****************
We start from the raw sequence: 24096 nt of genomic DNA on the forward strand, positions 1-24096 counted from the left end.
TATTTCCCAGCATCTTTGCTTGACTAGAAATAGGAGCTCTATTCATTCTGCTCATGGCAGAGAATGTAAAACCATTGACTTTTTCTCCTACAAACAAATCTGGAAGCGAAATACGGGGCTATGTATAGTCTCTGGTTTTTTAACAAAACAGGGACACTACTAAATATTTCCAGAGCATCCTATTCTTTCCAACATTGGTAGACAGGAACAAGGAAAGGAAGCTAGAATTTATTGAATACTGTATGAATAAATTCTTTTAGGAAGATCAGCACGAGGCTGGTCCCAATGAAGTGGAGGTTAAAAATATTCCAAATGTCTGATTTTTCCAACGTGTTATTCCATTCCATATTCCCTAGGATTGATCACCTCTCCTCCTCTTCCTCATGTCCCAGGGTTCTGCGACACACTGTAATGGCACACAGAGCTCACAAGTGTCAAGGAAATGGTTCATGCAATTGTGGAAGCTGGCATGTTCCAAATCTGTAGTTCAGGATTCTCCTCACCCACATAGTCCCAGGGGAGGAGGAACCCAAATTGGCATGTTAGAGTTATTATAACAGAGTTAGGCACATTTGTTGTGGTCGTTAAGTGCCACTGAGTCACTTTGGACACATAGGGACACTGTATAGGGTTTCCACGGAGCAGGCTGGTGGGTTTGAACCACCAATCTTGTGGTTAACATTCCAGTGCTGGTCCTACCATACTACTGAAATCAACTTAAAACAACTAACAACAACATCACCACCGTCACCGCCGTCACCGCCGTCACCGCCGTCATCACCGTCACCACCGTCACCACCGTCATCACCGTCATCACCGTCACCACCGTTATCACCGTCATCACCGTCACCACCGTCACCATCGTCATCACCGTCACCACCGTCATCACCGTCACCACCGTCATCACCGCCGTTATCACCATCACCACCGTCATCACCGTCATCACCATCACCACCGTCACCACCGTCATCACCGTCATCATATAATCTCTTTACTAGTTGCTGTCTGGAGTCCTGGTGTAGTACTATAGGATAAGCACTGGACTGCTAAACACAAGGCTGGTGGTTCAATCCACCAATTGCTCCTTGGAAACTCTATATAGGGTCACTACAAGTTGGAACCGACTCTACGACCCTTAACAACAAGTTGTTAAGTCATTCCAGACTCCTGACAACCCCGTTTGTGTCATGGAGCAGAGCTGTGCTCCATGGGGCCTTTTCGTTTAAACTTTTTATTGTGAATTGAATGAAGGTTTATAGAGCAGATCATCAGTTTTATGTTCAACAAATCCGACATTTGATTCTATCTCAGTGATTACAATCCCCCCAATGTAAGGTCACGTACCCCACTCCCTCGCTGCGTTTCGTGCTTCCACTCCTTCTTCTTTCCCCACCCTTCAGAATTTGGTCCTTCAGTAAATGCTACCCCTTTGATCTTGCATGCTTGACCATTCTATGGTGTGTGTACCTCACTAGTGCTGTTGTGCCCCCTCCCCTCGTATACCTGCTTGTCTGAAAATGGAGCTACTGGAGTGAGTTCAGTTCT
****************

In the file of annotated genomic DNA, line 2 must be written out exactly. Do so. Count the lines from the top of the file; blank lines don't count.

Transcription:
TATTTCCCAGCATCTTTGCTTGACTAGAAATAGGAGCTCTATTCATTCTGCTCATGGCAGAGAATGTAAAACCATTGACTTTTTCTCCTACAAACAAATCTGGAAGCGAAATACGGGGCTATGTATAGTCTCTGGTTTTTTAACAAAACAGGGACACTACTAAATATTTCCAGAGCATCCTATTCTTTCCAACATTGGTAGACAGGAACAAGGAAAGGAAGCTAGAATTTATTGAATACTGTATGAATAAATTCTTTTAGGAAGATCAGCACGAGGCTGGTCCCAATGAAGTGGAGGTTAAAAATATTCCAAATGTCTGATTTTTCCAACGTGTTATTCCATTCCATATTCCCTAGGATTGATCACCTCTCCTCCTCTTCCTCATGTCCCAGGGTTCTGCGACACACTGTAATGGCACACAGAGCTCACAAGTGTCAAGGAAATGGTTCATGCAATTGTGGAAGCTGGCATGTTCCAAATCTGTAGTTCAGGATTCTCCTCACCCACATAGTCCCAGGGGAGGAGGAACCCAAATTGGCATGTTAGAGTTATTATAACAGAGTTAGGCACATTTGTTGTGGTCGTTAAGTGCCACTGAGTCACTTTGGACACATAGGGACACTGTATAGGGTTTCCACGGAGCAGGCTGGTGGGTTTGAACCACCAATCTTGTGGTTAACATTCCAGTGCTGGTCCTACCATACTACTGAAATCAACTTAAAACAACTAACAACAACATCACCACCGTCACCGCCGTCACCGCCGTCACCGCCGTCATCACCGTCACCACCGTCACCACCGTCATCACCGTCATCACCGTCACCACCGTTATCACCGTCATCACCGTCACCACCGTCACCATCGTCATCACCGTCACCACCGTCATCACCGTCACCACCGTCATCACCGCCGTTATCACCATCACCACCGTCATCACCGTCATCACCATCACCACCGTCACCACCGTCATCACCGTCATCATATAATCTCTTTACTAGTTGCTGTCTGGAGTCCTGGTGTAGTACTATAGGATAAGCACTGGACTGCTAAACACAAGGCTGGTGGTTCAATCCACCAATTGCTCCTTGGAAACTCTATATAGGGTCACTACAAGTTGGAACCGACTCTACGACCCTTAACAACAAGTTGTTAAGTCATTCCAGACTCCTGACAACCCCGTTTGTGTCATGGAGCAGAGCTGTGCTCCATGGGGCCTTTTCGTTTAAACTTTTTATTGTGAATTGAATGAAGGTTTATAGAGCAGATCATCAGTTTTATGTTCAACAAATCCGACATTTGATTCTATCTCAGTGATTACAATCCCCCCAATGTAAGGTCACGTACCCCACTCCCTCGCTGCGTTTCGTGCTTCCACTCCTTCTTCTTTCCCCACCCTTCAGAATTTGGTCCTTCAGTAAATGCTACCCCTTTGATCTTGCATGCTTGACCATTCTATGGTGTGTGTACCTCACTAGTGCTGTTGTGCCCCCTCCCCTCGTATACCTGCTTGTCTGAAAATGGAGCTACTGGAGTGAGTTCAGTTCT